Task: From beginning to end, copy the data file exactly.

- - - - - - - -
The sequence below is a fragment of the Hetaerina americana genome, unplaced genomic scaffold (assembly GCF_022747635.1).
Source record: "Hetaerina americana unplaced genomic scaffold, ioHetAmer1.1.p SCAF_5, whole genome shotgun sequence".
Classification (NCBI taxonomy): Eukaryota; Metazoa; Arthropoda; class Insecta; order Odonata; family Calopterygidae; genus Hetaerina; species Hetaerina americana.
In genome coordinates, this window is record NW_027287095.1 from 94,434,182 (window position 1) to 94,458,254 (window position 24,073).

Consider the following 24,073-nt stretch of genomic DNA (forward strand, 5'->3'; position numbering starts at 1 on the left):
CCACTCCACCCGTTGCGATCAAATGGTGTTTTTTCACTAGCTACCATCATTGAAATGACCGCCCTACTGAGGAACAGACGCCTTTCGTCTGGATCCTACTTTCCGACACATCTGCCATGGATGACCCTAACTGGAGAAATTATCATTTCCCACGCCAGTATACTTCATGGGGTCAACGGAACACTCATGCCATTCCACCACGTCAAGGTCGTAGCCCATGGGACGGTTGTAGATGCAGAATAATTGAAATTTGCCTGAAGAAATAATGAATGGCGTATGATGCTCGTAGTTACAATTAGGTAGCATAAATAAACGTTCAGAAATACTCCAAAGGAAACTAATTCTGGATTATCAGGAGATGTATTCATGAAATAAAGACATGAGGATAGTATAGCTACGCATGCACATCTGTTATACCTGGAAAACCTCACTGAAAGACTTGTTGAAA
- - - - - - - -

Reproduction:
The sequence below is a fragment of the Hetaerina americana genome, unplaced genomic scaffold (assembly GCF_022747635.1).
Source record: "Hetaerina americana unplaced genomic scaffold, ioHetAmer1.1.p SCAF_5, whole genome shotgun sequence".
Classification (NCBI taxonomy): Eukaryota; Metazoa; Arthropoda; class Insecta; order Odonata; family Calopterygidae; genus Hetaerina; species Hetaerina americana.
In genome coordinates, this window is record NW_027287095.1 from 94,434,182 (window position 1) to 94,458,254 (window position 24,073).

Consider the following 24,073-nt stretch of genomic DNA (forward strand, 5'->3'; position numbering starts at 1 on the left):
CCACTCCACCCGTTGCGATCAAATGGTGTTTTTTCACTAGCTACCATCATTGAAATGACCGCCCTACTGAGGAACAGACGCCTTTCGTCTGGATCCTACTTTCCGACACATCTGCCATGGATGACCCTAACTGGAGAAATTATCATTTCCCACGCCAGTATACTTCATGGGGTCAACGGAACACTCATGCCATTCCACCACGTCAAGGTCGTAGCCCATGGGACGGTTGTAGATGCAGAATAATTGAAATTTGCCTGAAGAAATAATGAATGGCGTATGATGCTCGTAGTTACAATTAGGTAGCATAAATAAACGTTCAGAAATACTCCAAAGGAAACTAATTCTGGATTATCAGGAGATGTATTCATGAAATAAAGACATGAGGATAGTATAGCTACGCATGCACATCTGTTATACCTGGAAAACCTCACTGAAAGACTTGTTGAAA